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NBA Draft’s Potential Celtics: San Diego State SG Jamaal Franklin

06.14.13 at 12:07 pm ET
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As part of WEEI.com’s coverage of the 2013 NBA draft, here is one in a series of profiles of players who could be available to the Celtics when they make their lone selection at No. 16.

JAMAAL FRANKLIN

Position: Shooting guard

School: San Diego State

Age: 21

Height: 6-foot-5

Weight: 205 pounds

Achievements: Mountain West All-Conference first team (2013, 2012), Mountain West Player of the Year (2012), AP All-America honorable mention (2012) Mountain West All-Tournament Team (2012)

Key 2012-13 stats: 16.6 points, 9.4 rebounds, 3.3 assists, 1.6 steals

What he brings: Franklin has good size for an NBA shooting guard and uses that and his athleticism to get to the rim and draw fouls. He averaged 8.2 free throw attempts per 40 minutes last season and was aggressive in transition. He improved significantly at his passing in his junior season, as he improved from 1.9 assists per to 4.0 assists per 40 minutes. However, he is not a great perimeter shooter, making only 23.7 percent of his shots in catch-and-shoot situations.

On the defensive end, Franklin is uses his good motor to make plays. He recorded 2.0 steals per 40 minutes last season and used his quickness to jump into passing lanes. However, he gets overaggressive at times and can get beat off the dribble. His biggest impact comes on the defensive glass, as he averaged 9.4 defensive rebounds per 40 minutes, which puts him among the top rebounding shooting guards in the class.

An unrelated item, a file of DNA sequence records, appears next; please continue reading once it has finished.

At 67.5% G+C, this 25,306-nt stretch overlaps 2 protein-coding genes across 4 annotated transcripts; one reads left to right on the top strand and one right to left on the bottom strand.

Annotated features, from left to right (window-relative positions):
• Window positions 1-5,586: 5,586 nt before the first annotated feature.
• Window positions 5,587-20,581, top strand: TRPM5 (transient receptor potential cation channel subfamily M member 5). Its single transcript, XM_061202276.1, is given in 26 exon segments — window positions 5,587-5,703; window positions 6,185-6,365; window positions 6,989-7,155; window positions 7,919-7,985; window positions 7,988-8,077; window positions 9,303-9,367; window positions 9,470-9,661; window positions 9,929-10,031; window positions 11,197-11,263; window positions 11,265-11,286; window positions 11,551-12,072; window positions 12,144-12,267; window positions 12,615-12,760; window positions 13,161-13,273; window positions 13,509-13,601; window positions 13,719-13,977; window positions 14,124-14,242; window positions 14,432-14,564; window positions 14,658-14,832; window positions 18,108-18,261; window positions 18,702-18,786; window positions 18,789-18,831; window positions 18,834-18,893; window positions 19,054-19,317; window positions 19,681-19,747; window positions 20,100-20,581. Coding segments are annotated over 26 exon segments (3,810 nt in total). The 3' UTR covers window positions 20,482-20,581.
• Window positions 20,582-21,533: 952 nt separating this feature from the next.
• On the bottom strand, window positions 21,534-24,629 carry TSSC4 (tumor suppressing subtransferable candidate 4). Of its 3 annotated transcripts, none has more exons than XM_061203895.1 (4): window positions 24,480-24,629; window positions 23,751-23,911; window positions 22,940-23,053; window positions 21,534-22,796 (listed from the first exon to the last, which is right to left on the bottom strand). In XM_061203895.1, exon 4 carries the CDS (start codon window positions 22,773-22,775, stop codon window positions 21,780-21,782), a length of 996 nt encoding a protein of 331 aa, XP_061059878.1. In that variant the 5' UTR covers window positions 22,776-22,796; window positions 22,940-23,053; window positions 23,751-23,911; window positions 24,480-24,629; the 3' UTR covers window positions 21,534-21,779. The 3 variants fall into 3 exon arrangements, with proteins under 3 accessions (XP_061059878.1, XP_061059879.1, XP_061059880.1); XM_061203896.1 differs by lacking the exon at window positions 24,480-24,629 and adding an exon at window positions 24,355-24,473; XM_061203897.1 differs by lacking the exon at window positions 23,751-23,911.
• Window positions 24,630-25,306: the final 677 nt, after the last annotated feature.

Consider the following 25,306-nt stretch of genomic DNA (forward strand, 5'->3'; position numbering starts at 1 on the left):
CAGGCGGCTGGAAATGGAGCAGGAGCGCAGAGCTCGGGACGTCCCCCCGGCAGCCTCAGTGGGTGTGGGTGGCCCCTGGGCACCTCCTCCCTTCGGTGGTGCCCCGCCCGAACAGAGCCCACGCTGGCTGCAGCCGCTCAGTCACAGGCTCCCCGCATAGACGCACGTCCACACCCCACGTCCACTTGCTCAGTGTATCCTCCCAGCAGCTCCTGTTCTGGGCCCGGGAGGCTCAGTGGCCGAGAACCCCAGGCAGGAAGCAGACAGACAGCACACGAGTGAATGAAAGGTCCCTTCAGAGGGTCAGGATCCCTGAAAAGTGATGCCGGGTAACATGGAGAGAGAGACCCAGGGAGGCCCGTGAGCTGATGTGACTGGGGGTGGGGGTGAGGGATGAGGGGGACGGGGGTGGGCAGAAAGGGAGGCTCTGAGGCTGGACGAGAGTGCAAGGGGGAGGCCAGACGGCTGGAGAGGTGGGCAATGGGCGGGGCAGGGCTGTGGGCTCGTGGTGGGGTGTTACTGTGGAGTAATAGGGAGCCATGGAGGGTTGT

Notes: Franklin, who declared for the draft after his junior season, missed the draft combine due to a sprained ankle. He was scheduled to visit with the Celtics but a workout was in question. … As a freshman, Franklin was a bit player on a team that went 34-3 and received a No. 2 seed in the NCAA tournament, advancing to the Sweet 16 before losing to eventual national champion UConn. He became a starter as a sophomore and led the Aztecs back to the NCAAs the last two seasons, although they were not able to get past the opening weekend.

Recent articles:

Pro Basketball Talk: Jamaal Franklin can dunk, but can he shoot?

SB Nation: Jamaal Franklin scouting report

Video: Here’€™s a highlight package from Franklin’s 2012-13 season.

Read More: 2013 NBA draft, 2013 NBA Draft's Potential Celtics, Jamaal Franklin,

Report: ‘Strong mutual interest’ between Doc Rivers, Clippers

06.13.13 at 6:25 pm ET
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ESPN.com is reporting that, while the Clippers have not requested permission to talk with Celtics coach Doc Rivers,

there is “strong mutual interest” between Rivers and the Clippers. The report cites “sources close to the situation.”

The report suggests that the Celtics “are determined to prevent [Rivers] from coaching another NBA team next season since he has three years and $21 million left on his contract. But sources added that Boston could be moved to let Rivers out of his contract depending on the level of compensation they get from the Clippers, whether that’s a veteran player or future draft picks. The thought in coaching circles is that the close relationship between Ainge and Rivers might help the coach get out of his obligation.”

Meanwhile, Rivers would be the top candidate to succeed fired coach Vinny Del Negro, the report says that the Clippers would be leery of “[mortgaging] their future by giving up an exorbitant amount of assets to get him.”

Rivers is two years into a five-year, $35 million deal he signed with the Celtics after the 2010-11 season. He has a 416-265 record (.533) in nine seasons in Boston, a stretch that includes a championship in 2007-08 and a 59-47 record (.557) in the playoffs.

NBA Draft’s Potential Celtics: Kansas C Jeff Withey

06.13.13 at 9:40 am ET
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As part of WEEI.com’s coverage of the 2013 NBA draft, here is one in a series of profiles of players who could be available to the Celtics when they make their lone selection at No. 16.

JEFF WITHEY

Position: Center

School: Kansas